movie choices.

Doyle estimated that it costs between $65 and $70 to connect a customer
to the Internet — DirecTV is offering free installation to customers who buy
whole-home digital video recorders or upgrade to HD-DVR service — but the
payback is expected to be quick with a boost in average monthly revenue per
unit and lower churn.

Doyle added that connected homes also could help drive premium channel
penetration, which was surprisingly strong for DirecTV, by enabling customers
greater access to video-on-demand choices.

“That tends to energize paid premium revenue,” Doyle said.

— Mike Farrell

Ad Growth Continues At Viacom

NEW YORK — Coming off strong third-quarter domestic
growth, Viacom CEO Philippe Dauman said ad
sales, up 8% in the period, should rise even more
in the fourth quarter.

Dauman, speaking here at the UBS Global Media
& Communications Conference, wouldn’t say how much sales would rise, but
added it would be an improvement over the previous quarter. Ad revenue also
rose 4% in the second quarter and 1% in the first quarter.

Dauman said strong ratings are helping to drive results.

He added Viacom is gearing up for the next upfront ad presentations, adding
that the media giant is gaining share in sectors that haven’t been strong
for it in the past — like automotive and financial services. Traditionally strong
areas for Viacom networks — technology, media, toys and games — are all
performing well, which fueled his optimism.

“I’m looking forward to the next upfront,” Dauman said.

Dauman said that in addition to ad sales, affiliate-fee revenue is expected
to rise in the high single or low double digits for the foreseeable future. Viacom
recently extended its carriage agreements with several distributors.

“Because of the brands we represent, we are in a very strong position,”
Dauman said. “We’ve successfully negotiated extensions of our affiliate deals
over the last two to two-and-a-half years at a very difficult time in the economy,
and we have been very successful in maintaining the double-digit rates
of increase, because we provide great value.”

— Mike Farrell

Maffei: Traditional Pay TV Model Will Survive

NEW YORK — Liberty Media CEO Greg Maffei said
traditional pay TV companies will survive the latest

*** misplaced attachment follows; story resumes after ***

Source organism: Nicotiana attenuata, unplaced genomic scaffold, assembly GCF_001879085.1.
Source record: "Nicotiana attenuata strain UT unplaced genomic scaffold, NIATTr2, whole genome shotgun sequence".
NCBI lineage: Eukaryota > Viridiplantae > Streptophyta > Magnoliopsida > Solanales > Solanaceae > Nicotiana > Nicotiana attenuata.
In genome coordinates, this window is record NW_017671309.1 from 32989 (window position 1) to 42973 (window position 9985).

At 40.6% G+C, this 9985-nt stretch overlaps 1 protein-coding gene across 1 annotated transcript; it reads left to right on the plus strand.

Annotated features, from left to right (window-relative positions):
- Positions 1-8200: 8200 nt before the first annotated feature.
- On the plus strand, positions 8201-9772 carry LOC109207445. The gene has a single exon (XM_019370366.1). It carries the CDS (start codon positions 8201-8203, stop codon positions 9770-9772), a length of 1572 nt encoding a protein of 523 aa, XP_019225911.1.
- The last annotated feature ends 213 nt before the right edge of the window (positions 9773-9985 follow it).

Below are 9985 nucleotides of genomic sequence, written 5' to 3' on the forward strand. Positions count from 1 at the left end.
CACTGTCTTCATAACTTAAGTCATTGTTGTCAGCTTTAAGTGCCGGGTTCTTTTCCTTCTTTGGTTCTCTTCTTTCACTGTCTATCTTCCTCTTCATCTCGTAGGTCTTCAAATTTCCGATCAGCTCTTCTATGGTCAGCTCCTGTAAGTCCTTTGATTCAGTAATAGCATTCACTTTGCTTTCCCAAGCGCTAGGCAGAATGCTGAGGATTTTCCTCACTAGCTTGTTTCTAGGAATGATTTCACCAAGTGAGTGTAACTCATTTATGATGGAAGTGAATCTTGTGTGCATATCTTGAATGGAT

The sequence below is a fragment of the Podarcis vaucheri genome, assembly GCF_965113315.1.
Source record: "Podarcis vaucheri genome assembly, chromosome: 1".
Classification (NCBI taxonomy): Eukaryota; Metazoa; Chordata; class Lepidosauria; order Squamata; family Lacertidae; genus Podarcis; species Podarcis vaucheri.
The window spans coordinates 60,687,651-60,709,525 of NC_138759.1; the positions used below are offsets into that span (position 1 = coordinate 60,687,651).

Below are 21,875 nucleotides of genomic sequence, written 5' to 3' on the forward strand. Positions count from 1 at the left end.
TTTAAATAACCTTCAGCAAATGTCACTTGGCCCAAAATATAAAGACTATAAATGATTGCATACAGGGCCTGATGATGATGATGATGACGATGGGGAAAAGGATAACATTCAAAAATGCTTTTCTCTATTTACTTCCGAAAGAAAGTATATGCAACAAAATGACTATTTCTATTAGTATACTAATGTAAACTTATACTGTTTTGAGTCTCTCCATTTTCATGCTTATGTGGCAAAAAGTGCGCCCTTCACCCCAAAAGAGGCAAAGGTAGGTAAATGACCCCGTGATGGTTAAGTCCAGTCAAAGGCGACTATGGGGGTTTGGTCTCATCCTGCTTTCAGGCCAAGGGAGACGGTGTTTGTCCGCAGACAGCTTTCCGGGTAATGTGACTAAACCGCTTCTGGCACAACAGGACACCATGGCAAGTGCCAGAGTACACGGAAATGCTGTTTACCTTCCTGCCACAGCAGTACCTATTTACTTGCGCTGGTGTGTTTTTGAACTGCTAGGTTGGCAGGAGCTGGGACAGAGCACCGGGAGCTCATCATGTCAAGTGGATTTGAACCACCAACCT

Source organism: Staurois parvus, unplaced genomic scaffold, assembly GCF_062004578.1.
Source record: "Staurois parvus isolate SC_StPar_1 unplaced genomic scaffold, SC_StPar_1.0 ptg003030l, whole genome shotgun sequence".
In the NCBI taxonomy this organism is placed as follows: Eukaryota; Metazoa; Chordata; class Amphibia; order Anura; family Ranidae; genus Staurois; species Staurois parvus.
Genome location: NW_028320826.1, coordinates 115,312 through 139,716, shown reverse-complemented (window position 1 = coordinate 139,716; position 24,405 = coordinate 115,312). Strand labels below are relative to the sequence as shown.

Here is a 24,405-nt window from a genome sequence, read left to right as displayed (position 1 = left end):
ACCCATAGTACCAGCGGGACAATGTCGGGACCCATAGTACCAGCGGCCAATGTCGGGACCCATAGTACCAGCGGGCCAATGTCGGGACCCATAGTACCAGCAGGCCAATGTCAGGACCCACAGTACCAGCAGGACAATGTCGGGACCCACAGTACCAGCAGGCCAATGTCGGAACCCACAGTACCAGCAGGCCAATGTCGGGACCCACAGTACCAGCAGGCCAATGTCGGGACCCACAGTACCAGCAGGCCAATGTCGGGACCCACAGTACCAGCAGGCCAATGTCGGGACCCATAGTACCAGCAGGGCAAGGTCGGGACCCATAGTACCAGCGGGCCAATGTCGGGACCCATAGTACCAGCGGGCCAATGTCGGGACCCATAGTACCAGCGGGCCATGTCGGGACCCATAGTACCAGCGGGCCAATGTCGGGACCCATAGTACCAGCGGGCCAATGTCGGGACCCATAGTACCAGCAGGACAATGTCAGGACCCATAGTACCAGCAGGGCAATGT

threat to their business models — over-the-top
video — mainly because they have weathered similar
storms before.

“This is just one more transition,” Maffei said,
adding that cable, satellite and telco video business
models still have a “lot of life.”

Maffei pointed to its Liberty Starz unit, which,
under the helm of CEO Chris Albrecht, has played
the role of a creator of new content and distributor
of other companies’ programming. Starz has concentrated
more on original programming under Albrecht, and Maffei said that
is continuing, adding the premium network has had several “fruitful discussions”
with international players to develop new programming.

Maffei said a planned spin of the Liberty Starz unit will likely be delayed because
of pending litigation. A handful of bondholders have opposed the spin
and a trial date has been set for February. While Liberty is confi dent the spin
will ultimately take place, that probably won’t happen until the May or June
time frame, Maffei said.

Part of Liberty Media’s ongoing strategy is to simplify its structure and turn
its tracking stocks into asset-based securities, but the Liberty Starz split has
also fueled speculation that the company could be used as an acquisitions
vehicle.

Maffei said that while Liberty Starz will be opportunistic, there are other
ways to increase the unit’s value outside of an acquisitions binge. He pointed
to partnerships with MSOs and off-balance-sheet vehicles to fi nance original
programming initiatives as examples.

“In many cases, it’s easier to buy your own stock,” Maffei said.

— Mike Farrell